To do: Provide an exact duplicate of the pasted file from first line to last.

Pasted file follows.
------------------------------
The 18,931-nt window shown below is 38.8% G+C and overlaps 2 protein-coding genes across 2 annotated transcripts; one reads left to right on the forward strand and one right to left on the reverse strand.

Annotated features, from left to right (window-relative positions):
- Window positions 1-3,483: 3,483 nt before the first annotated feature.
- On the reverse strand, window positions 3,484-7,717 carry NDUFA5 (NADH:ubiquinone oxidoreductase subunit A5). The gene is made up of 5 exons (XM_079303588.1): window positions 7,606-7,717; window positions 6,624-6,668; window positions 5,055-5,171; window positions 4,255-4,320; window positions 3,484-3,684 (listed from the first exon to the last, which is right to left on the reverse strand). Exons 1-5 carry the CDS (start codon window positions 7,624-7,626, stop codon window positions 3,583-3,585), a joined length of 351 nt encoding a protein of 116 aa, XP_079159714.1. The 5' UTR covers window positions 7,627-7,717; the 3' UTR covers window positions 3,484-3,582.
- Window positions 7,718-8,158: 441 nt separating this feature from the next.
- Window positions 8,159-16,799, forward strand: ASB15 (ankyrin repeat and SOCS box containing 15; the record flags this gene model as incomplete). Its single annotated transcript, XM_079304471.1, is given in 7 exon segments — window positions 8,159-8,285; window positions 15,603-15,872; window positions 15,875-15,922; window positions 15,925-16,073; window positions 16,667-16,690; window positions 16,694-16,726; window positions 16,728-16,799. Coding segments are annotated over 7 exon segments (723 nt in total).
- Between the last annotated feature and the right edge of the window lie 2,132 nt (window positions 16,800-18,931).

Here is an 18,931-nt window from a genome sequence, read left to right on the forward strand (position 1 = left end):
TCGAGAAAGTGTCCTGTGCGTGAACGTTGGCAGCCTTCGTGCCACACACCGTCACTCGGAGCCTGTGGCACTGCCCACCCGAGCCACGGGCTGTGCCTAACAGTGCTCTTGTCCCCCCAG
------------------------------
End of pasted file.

The 18,931-nt window shown below is 38.8% G+C and overlaps 2 protein-coding genes across 2 annotated transcripts; one reads left to right on the forward strand and one right to left on the reverse strand.

Annotated features, from left to right (window-relative positions):
- Window positions 1-3,483: 3,483 nt before the first annotated feature.
- On the reverse strand, window positions 3,484-7,717 carry NDUFA5 (NADH:ubiquinone oxidoreductase subunit A5). The gene is made up of 5 exons (XM_079303588.1): window positions 7,606-7,717; window positions 6,624-6,668; window positions 5,055-5,171; window positions 4,255-4,320; window positions 3,484-3,684 (listed from the first exon to the last, which is right to left on the reverse strand). Exons 1-5 carry the CDS (start codon window positions 7,624-7,626, stop codon window positions 3,583-3,585), a joined length of 351 nt encoding a protein of 116 aa, XP_079159714.1. The 5' UTR covers window positions 7,627-7,717; the 3' UTR covers window positions 3,484-3,582.
- Window positions 7,718-8,158: 441 nt separating this feature from the next.
- Window positions 8,159-16,799, forward strand: ASB15 (ankyrin repeat and SOCS box containing 15; the record flags this gene model as incomplete). Its single annotated transcript, XM_079304471.1, is given in 7 exon segments — window positions 8,159-8,285; window positions 15,603-15,872; window positions 15,875-15,922; window positions 15,925-16,073; window positions 16,667-16,690; window positions 16,694-16,726; window positions 16,728-16,799. Coding segments are annotated over 7 exon segments (723 nt in total).
- Between the last annotated feature and the right edge of the window lie 2,132 nt (window positions 16,800-18,931).

Here is an 18,931-nt window from a genome sequence, read left to right on the forward strand (position 1 = left end):
TCGAGAAAGTGTCCTGTGCGTGAACGTTGGCAGCCTTCGTGCCACACACCGTCACTCGGAGCCTGTGGCACTGCCCACCCGAGCCACGGGCTGTGCCTAACAGTGCTCTTGTCCCCCCAG